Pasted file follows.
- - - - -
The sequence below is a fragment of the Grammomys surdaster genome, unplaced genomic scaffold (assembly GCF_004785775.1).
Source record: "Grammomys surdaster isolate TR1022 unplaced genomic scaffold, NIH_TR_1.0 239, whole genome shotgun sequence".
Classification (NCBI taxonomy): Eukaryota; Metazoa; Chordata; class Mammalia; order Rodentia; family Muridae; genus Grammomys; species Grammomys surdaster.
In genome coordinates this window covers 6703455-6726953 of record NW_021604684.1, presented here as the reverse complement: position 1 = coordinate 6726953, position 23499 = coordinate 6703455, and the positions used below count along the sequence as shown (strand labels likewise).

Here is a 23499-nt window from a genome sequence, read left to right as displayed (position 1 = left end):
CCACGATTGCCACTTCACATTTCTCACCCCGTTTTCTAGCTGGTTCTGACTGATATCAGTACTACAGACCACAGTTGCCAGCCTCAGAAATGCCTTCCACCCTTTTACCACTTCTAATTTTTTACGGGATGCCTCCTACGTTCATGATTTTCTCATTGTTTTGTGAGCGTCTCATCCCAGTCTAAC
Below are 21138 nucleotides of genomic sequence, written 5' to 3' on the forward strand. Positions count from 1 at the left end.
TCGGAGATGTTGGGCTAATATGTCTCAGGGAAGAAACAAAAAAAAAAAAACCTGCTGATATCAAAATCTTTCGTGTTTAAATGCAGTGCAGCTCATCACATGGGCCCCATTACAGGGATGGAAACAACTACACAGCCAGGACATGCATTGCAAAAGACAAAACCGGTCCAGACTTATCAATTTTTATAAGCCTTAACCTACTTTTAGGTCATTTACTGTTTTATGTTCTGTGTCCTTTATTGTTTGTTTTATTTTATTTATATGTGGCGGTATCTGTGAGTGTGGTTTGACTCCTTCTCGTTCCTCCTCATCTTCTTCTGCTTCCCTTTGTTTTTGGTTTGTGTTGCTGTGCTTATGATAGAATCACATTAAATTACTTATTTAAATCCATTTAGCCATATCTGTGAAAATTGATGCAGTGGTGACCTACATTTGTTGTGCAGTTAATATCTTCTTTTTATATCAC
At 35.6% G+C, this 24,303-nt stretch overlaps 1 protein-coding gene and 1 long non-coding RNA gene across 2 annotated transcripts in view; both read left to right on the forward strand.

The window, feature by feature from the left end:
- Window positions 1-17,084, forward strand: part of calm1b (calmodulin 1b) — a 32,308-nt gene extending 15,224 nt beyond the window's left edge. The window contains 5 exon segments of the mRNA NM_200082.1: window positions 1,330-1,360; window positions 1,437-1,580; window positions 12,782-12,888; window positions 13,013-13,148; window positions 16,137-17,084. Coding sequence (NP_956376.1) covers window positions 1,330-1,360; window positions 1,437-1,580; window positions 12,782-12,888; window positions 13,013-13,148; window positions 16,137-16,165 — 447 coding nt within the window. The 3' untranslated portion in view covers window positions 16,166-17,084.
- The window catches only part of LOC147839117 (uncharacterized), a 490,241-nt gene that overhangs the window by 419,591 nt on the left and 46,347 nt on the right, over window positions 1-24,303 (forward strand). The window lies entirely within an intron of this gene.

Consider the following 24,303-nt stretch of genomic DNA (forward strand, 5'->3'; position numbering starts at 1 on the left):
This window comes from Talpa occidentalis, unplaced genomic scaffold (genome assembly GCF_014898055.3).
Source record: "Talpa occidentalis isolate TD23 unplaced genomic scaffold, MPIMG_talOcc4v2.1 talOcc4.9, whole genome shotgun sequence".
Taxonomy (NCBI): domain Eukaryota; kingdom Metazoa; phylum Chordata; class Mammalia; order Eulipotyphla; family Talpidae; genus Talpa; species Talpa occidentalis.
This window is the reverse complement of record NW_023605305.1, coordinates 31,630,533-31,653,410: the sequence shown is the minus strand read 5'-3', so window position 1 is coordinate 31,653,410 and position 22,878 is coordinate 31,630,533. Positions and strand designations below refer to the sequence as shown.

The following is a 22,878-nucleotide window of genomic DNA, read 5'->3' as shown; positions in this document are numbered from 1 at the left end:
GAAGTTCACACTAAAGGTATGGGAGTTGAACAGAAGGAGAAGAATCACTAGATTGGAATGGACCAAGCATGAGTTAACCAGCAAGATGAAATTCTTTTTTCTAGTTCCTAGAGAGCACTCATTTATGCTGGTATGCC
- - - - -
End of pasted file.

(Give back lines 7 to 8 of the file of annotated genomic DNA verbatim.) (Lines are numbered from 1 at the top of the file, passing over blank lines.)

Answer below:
Below are 21138 nucleotides of genomic sequence, written 5' to 3' on the forward strand. Positions count from 1 at the left end.
TCGGAGATGTTGGGCTAATATGTCTCAGGGAAGAAACAAAAAAAAAAAAACCTGCTGATATCAAAATCTTTCGTGTTTAAATGCAGTGCAGCTCATCACATGGGCCCCATTACAGGGATGGAAACAACTACACAGCCAGGACATGCATTGCAAAAGACAAAACCGGTCCAGACTTATCAATTTTTATAAGCCTTAACCTACTTTTAGGTCATTTACTGTTTTATGTTCTGTGTCCTTTATTGTTTGTTTTATTTTATTTATATGTGGCGGTATCTGTGAGTGTGGTTTGACTCCTTCTCGTTCCTCCTCATCTTCTTCTGCTTCCCTTTGTTTTTGGTTTGTGTTGCTGTGCTTATGATAGAATCACATTAAATTACTTATTTAAATCCATTTAGCCATATCTGTGAAAATTGATGCAGTGGTGACCTACATTTGTTGTGCAGTTAATATCTTCTTTTTATATCAC